One of the common myths perpetuated in the market today is that rising interest rates will cool off a red-hot M&A market. After all, low rates are spurring on the recent merger boom right? Not quite. In fact, one can make an argument that the presence of both significant M&A activity and low interest rates is more of an historical accident than explaining a fundamental relationship. We believe this cycle, along with those in the past, is driven more by animal spirits and the lack of viable alternatives for CFOs who are unable to grow earnings organically. The two charts below illustrate the considerable staying power of these animal spirits.
Today’s environment fits the current narrative that M&A activity is buoyed by low rates and high expected returns (proxied by the S&P 500 earnings yield). The problem is that the exact opposite occurred in the late 1990s; M&A activity surged even with high rates and low expected returns (Figure 5). An increase in highgrade yields from 2005-2007 also did not temper M&A volumes. Finally, the past two M&A cycles did not peter out until 1 year forward recession probabilities hit 50% (Figure 6). Bottom line, it takes a sufficient shock to the economy to derail an M&A cycle. A Fed rate hike cycle will not nearly be enough.
The major implications are twofold. First, IG issuance will hit a new record in 2016 at $1.3tn, a 1% increase from 2015 levels ($1.29tn). Upside estimates of $1.45tn (+11%) are possible, particularly if episodic bouts of volatility subside more than
expected. Last year, roughly $260bn of IG issuance (~18% of total) was due to M&A activity, and we expect similar numbers for 2016. Second, credit curves will remain historically steep; those investors positioning for a material flattening of the curve will be disappointed. Nearly 15% of all M&A activity last year was financed in the IG bond market, a high point outside of an economic downturn (Figure 7). And the majority of this debt (56% last year) is funded via long-term paper (> 9 years). This new issuance will continue to saturate a buyer base that primarily consists of US life insurers and pensions needing to hit yield bogeys that are higher than current market rates. There is not a clear catalyst in our view to flatten spread curves absent 1) a unexpected reduction in M&A activity or 2) a material increase in 30yr Treasury yields (to the mid 3% range) that increases demand from insurers and pension funds.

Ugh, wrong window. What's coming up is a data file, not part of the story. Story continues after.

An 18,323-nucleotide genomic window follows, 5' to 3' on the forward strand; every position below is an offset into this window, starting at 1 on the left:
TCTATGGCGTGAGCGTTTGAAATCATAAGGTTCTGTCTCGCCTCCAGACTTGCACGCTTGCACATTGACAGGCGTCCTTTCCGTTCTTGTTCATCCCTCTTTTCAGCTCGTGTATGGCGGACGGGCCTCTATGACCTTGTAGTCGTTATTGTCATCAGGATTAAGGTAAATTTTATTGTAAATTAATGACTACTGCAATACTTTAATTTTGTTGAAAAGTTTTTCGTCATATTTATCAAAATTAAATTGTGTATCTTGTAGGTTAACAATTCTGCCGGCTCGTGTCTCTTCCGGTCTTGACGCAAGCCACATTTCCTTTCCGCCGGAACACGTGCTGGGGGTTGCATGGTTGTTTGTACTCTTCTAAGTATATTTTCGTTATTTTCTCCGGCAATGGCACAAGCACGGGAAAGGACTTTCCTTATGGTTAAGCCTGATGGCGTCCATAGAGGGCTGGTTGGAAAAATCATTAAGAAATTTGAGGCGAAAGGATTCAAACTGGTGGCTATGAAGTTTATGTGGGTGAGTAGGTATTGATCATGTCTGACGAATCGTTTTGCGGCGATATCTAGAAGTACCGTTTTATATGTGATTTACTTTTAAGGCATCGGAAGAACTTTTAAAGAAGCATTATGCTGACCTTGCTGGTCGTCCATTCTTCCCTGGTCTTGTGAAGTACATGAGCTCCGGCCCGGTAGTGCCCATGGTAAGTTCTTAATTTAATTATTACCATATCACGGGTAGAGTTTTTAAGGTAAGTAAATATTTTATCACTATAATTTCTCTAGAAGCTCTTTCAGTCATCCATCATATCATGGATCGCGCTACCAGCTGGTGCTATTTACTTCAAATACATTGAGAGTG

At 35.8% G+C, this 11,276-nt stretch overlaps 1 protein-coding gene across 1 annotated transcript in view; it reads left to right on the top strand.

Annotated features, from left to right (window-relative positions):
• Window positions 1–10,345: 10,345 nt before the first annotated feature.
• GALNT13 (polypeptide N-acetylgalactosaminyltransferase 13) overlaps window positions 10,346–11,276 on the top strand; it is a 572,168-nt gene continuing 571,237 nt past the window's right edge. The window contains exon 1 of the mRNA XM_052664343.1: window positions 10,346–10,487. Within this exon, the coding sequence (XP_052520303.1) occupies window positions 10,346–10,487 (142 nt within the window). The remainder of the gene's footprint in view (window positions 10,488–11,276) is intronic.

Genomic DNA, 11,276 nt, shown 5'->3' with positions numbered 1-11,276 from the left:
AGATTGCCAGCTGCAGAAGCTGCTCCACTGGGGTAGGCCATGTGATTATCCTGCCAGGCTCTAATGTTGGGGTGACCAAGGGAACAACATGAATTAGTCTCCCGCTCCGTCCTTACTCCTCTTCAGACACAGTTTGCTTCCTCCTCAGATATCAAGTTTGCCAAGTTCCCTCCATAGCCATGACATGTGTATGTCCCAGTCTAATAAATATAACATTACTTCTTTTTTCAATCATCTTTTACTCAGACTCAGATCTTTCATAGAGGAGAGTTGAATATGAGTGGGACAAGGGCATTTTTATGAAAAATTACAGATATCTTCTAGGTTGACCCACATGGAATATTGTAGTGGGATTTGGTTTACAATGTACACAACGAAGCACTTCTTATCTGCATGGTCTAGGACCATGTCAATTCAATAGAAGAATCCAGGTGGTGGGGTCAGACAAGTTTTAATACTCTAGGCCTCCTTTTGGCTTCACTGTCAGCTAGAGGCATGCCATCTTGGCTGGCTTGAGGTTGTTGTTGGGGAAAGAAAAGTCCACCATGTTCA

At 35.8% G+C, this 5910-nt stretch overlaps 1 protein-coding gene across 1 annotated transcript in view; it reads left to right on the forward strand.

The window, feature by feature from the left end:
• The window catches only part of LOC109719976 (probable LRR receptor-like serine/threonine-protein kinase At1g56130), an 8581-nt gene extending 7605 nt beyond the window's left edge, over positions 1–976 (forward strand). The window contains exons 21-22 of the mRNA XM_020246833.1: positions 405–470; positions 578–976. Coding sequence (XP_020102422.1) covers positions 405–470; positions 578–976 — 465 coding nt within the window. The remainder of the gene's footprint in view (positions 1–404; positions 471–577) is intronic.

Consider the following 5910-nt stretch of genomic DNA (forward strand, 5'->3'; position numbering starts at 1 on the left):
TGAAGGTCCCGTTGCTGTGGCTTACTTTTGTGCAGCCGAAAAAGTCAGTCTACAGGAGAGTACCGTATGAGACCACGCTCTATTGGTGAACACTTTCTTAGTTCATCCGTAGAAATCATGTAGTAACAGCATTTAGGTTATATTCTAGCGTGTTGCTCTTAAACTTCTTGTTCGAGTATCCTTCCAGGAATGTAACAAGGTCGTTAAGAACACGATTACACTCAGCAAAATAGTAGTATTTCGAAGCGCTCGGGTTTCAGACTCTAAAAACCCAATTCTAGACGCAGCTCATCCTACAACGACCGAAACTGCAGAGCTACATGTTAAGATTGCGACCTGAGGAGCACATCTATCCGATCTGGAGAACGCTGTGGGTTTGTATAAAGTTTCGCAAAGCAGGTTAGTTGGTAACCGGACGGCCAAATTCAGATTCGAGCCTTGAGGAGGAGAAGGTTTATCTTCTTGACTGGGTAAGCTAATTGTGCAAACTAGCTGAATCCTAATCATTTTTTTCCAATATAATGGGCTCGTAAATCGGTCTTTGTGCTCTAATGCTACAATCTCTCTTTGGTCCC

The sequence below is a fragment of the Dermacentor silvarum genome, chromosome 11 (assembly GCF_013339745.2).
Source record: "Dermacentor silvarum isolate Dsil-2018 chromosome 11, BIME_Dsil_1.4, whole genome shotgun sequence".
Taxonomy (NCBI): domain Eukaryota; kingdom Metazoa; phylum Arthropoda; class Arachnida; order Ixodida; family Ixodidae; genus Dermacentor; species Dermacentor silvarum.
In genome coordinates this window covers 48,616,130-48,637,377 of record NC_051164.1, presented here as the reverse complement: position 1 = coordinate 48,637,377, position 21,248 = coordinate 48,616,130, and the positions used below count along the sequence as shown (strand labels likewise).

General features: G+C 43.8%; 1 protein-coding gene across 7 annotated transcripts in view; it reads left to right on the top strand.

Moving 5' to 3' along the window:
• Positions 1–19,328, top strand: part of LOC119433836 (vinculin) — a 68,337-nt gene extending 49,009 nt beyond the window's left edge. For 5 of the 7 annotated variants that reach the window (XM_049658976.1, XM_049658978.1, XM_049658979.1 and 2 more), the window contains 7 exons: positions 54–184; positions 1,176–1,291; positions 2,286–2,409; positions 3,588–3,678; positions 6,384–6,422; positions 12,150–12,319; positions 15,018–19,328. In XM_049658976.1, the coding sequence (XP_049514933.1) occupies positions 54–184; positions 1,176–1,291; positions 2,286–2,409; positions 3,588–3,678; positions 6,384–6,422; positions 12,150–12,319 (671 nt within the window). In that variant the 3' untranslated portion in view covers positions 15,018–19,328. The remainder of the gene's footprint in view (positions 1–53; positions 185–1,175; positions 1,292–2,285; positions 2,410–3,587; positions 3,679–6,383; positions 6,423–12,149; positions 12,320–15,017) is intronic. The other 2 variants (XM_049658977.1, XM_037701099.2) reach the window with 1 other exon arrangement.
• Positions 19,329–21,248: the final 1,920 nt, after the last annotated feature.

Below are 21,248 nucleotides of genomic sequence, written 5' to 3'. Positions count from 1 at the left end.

2) We prefer US Banks over Non-Financials
We express this view with some consternation as US bank spreads are not cheap and they are coming off a year where they significantly outperformed nonfinancials (1.76% total return vs. -2.84%). However, absent a broader downturn in the US economy, we still believe that US banks will continue to relatively outperform. US banks are a higher-quality segment of the IG universe and they have massively de-levered since the financial crisis, in direct contrast to their nonfin counterparts (Figure 8). Empirically, bank sector spreads also typically weaken relative to the non-financial sector when a severe economic downturn fuels increased real estate losses. One can see this clearly in Figure 9 below, where bank spreads suffered under the burden of rising real-estate NPLs in 1990 and 2008. However, banks outperformed during the early 2000s recession, when corporates faced the brunt of losses, while real estate markets exhibited strength.
We are not ready to proclaim that real-estate NPLs will not be a problem during the next downturn. However, the current evidence suggests it is mainly corporate losses that are beginning to tick higher; real estate NPLs continue to fall, primarily for residential properties. An intermediate concern persists in commercial real-estate, where even though NPLs are near record lows, risks are elevated. If these begin to rise, we would expect more pressure on REIT spreads to develop.